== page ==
The return on equity (RoE) for Sensex is now on a downward trajectory. Since 2013-14, the average RoE of the index has consistently come down from 16.4 per cent to 11.5 per cent at the end of the first half of 2018-19.
RoE, the ratio of net profit to total equity capital, is an important metric to gauge a firm’s performance. Higher the RoE, the better it is as it denotes that the firm is able to generate more bang (profits) for the buck (shareholder equity).
The decline in Sensex is a worrying trend for investors.
Falling profitability of state-owned and corporate-focused banks due to bad loan issue and that of telecom companies due to intensifying competition are among the key reasons for the decline in RoE during this period.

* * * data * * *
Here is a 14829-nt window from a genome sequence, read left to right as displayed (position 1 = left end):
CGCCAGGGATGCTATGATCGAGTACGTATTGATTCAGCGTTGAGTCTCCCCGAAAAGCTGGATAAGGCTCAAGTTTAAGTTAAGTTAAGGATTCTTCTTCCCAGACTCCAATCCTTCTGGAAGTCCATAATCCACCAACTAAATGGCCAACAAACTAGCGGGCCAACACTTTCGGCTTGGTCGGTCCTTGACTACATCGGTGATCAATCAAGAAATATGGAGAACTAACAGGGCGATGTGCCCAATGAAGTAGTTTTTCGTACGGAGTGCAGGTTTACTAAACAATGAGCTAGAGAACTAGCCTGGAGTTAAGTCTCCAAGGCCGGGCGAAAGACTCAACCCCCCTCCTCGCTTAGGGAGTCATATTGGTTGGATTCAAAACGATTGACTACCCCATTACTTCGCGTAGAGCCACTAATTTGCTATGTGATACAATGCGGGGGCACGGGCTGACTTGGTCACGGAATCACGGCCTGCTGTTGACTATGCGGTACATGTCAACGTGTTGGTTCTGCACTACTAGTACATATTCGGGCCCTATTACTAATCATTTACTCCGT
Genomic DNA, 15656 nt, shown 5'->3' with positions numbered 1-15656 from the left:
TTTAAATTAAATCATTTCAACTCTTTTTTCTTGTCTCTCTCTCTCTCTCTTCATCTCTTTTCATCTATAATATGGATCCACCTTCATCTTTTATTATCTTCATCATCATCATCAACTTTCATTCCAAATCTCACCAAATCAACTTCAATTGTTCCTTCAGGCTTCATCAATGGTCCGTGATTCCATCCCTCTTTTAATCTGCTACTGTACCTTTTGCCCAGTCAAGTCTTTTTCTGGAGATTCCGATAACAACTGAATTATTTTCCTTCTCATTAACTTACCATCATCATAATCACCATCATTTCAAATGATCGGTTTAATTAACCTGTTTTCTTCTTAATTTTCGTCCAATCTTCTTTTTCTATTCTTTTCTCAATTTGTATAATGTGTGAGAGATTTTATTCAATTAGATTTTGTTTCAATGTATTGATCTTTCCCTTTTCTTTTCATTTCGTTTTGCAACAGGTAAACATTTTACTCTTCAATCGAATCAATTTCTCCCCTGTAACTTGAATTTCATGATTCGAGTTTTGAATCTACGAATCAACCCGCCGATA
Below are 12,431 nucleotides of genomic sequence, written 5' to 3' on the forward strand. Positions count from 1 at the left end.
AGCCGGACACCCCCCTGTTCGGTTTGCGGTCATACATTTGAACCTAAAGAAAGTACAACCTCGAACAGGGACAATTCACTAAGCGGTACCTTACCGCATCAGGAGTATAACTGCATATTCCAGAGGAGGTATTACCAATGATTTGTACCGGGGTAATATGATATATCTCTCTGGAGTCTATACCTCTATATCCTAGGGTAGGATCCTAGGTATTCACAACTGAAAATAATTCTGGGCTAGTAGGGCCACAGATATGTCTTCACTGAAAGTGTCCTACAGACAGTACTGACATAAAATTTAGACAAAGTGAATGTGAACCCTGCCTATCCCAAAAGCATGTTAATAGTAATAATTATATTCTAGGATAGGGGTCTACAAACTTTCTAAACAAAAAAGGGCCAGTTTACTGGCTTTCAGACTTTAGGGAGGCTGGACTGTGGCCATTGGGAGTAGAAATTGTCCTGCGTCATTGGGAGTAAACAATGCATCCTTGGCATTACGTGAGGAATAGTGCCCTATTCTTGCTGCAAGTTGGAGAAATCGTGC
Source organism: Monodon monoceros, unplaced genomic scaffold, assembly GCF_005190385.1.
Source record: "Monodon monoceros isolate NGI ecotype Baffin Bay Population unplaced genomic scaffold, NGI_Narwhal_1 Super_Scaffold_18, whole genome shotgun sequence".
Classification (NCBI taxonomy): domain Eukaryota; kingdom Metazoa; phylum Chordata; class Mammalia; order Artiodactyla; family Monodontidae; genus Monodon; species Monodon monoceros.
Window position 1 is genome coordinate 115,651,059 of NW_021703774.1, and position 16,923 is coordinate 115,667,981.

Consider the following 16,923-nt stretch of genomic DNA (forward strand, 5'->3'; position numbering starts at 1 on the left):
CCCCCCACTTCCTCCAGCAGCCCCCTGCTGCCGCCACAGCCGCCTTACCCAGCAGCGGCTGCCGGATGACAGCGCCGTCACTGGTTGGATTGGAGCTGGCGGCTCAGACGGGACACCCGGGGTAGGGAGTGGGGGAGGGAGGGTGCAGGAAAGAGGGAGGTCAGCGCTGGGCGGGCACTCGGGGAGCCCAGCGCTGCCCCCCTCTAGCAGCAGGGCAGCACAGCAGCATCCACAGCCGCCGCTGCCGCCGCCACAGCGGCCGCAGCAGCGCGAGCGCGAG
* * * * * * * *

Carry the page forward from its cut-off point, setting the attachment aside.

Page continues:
Experts say the RoE remain soft for a few more quarters. Huge losses at Tata Motors, regulatory issues at pharma companies and slower growth at technology companies could weight on the index RoE. Further, “some companies have raised equity funds and the invested monies are taking a bit longer to generate sufficient returns”